Review UDI U818A Quadcopter Drone with Camera

When it comes to flying drones and quadcopters, there are two schools of thought. One holds that you should let the computers do all the hard work. The other holds that the pilot should be firmly in control, keeping the vehicle under human control. The UDI U818A represents the second school: This bare-bones quadcopter relies on the skills of the person holding the remote. It offers a few frills, but keeps its controls simple and fun to fly. While it is far from perfect (and the video quality is less than impressive), this is a great pick for aspiring pilots who want to be in control of their flights.

Minimal is the word that springs to mind for the design of the UDI U818A. There really isn’t a lot there. The frame (which also surrounds and protects the rotors) is made of light, thin plastic, with the electronics fitted in a small cavity underneath the center.

The small, 500mAh battery slides tightly into a holder on the bottom of this, to which the camera is also attached. The camera is small, a flat lozenge-shaped lump that connects to the body by power wires. The microUSB card that stores the video and still images fits into one side.

The rotors of the UDI U818A are similarly minimal, 5.25 inches in diameter and made of the same, light plastic. Most low-end quadcopters use friction to attach the rotors to the motor shaft, but this one uses a small screw to lock them in place. This makes them less likely to pop off, but also makes them harder to replace. A small screwdriver, for this purpose is included, along with a spare set of rotors.

A number of LED lights are placed around the frame of the quadcopter, including two white LED strips under the center, blue and red lights on the motors (indicating front and back,respectively) and a single white forward-facing LED.

The UDI U818A comes with a short printed manual, but the poor English translation makes this mostly useless, with descriptions like “four direction rolling mold on-off” for the stunt button and warnings such as “enough room is need for this motion, or danger may occur” about the stunt mode.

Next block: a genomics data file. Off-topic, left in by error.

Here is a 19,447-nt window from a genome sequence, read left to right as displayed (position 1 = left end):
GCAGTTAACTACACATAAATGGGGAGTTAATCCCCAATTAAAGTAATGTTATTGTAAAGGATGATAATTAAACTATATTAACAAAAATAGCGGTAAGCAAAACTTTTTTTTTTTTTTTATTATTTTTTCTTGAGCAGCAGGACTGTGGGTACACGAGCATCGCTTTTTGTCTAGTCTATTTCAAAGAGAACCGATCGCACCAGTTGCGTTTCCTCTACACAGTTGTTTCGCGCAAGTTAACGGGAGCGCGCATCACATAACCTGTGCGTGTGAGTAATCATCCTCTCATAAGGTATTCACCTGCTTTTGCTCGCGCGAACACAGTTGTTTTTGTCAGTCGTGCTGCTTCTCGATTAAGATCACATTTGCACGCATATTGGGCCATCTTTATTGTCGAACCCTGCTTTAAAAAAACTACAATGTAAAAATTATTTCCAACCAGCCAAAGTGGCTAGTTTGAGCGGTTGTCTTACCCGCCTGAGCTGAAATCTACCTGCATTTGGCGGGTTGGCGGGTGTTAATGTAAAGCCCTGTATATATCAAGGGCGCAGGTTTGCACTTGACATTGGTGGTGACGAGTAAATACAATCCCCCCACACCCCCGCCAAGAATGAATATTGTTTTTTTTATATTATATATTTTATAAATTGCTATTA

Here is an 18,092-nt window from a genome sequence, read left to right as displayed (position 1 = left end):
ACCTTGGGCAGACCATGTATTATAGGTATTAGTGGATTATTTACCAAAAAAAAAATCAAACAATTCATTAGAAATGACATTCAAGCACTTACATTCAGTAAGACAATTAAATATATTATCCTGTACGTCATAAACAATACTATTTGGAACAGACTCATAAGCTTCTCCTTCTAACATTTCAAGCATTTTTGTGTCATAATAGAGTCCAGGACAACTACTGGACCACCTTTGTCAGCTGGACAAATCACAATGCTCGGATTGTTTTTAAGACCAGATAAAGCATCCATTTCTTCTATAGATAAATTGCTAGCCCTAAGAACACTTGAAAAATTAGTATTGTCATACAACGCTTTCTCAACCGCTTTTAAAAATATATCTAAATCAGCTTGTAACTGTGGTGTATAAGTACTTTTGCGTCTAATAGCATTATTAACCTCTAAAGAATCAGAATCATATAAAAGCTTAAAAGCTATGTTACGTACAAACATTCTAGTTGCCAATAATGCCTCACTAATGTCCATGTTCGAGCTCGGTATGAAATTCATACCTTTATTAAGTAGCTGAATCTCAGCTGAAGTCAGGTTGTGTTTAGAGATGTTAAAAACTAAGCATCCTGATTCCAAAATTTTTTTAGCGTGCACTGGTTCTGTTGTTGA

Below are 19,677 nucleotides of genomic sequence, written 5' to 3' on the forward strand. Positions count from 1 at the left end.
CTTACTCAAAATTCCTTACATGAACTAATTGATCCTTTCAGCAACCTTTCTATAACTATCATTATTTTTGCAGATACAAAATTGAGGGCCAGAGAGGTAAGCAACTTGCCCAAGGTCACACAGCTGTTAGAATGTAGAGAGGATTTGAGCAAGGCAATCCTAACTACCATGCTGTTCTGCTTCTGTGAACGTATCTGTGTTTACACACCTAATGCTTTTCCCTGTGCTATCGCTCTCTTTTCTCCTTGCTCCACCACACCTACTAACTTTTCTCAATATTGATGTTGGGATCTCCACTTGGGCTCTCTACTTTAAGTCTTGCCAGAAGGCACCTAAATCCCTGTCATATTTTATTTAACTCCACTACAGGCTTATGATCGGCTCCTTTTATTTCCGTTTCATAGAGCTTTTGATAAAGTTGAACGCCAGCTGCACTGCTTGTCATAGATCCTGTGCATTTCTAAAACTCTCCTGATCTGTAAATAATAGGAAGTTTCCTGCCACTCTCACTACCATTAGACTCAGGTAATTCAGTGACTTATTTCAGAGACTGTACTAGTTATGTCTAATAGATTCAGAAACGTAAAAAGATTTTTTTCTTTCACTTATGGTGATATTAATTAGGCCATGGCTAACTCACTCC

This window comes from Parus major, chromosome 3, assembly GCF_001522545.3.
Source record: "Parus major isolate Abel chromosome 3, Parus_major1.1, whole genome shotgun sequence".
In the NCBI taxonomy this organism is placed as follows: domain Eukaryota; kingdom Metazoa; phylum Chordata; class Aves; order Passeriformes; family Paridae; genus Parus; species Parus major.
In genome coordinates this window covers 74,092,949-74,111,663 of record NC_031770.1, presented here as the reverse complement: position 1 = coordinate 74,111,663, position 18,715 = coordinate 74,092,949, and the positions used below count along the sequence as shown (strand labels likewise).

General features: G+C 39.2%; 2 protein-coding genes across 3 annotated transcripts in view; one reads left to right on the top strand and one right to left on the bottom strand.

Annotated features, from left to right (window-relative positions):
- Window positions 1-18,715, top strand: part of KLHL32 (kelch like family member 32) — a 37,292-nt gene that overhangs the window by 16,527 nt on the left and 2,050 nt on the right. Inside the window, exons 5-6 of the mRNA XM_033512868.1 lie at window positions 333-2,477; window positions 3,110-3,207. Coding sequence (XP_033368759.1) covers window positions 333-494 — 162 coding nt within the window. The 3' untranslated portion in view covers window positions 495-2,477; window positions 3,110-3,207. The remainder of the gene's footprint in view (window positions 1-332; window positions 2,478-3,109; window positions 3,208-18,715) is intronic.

The boxy controller for the U818A is a little more opulently designed, sporting a large number of switches on its plastic exterior. On the shoulders are buttons for turning the LED lights on and off and for putting the quadcopter into stunt mode. On the front of the controller, there are a number of buttons surrounding the LCD display on the front.

These buttons take a photo, start and stop video, flip the quadcopter and change the flight mode. The LCD shows such data as battery level, signal strength and the amount of thrust currently being applied. The two control sticks are above this, offering the usual control layout: left for thrust and direction, right for forward/back and left/right.

The controller and quadcopter communicate over a 2.4-GHz radio signal. That is the same frequency band as Wi-Fi networks, but we had no issues with interference from Wi-Fi networks. I experienced good range, as far as 30 to 40 feet away. You cannot control this quadcopter from a cellphone or other Wi-Fi device; the controller is the only device that can do this.

The UDI U818A is a fun quadcopter to fly. It has the advantages of both smaller, lighter quadcopters (speed, quick maneuvering) and the advantages of larger quads: large, widely spaced rotors make it more stable in flight. Like its smaller siblings such as the Parrot Airborne or the Blade Nano RTF , this drone is buffeted by even very light winds, and if you bump into something, the flexible frame bends and hits the rotor blades, sending it spiraling out of control.

Two flight modes are available. Mode one limits the turning and climbing speed of the quadcopter for beginners. Mode two opens up the throttle, providing full access to the very fast turning and climbing speed that it offers. I would definitely recommend that you stick with Mode one until you get a feel for this zippy quadcopter, as it is easier to lose control in Mode two and send it out of control.

Product specifications:

  • The UDI U818A HD has the Headless/IOC function.
  • 6 AXIS GYRO – Equipped with the latest 6-axis flight control systems, 3D lock!
  • 360° Eversion – One key 360°roll,continuous roll for perfect action and wonderful performance
  • HD Video Camera – U818A HD equipped with 2MP HD video camera
  • Upgraded Accessories – LiPO Battery and a upgraded 4GB Micro SD memory card.

What’s in the box?

  • The U818A quadcopter
  • 4 GHz controller
  • 2 LiPo batteries of capacity 350 mAh
  • USB charger for the battery
  • Micro SD card for recording the camera feed of capacity 4 GB.
  • 4 sets of spare propellers
  • Power bank
  • User manual


  • This is an extremely stable and agile drone
  • The whole package comes with extra batteries and rotors
  • The rotor protectors prove to be useful for rough flights
    The headless mode seems to be aiding the users in flying the drone without worrying about its orientation
  • It is ideal for beginners who can practice flying drones and capture a few aerial photographs
  • It can be flown both indoors and outdoors


  • The camera resolution isn’t the best
  • One could expect a better battery life from this product

Final Conclusion:

The U818A may have been around for some time but it still packs a good punch when it comes to value. It does not have the latest features in toy drones such as altitude hold and auto take-off/landing but I believe most people can live with its basic set of features, particularly those who prefer to have more manual control over their drones.

Ayan Ayan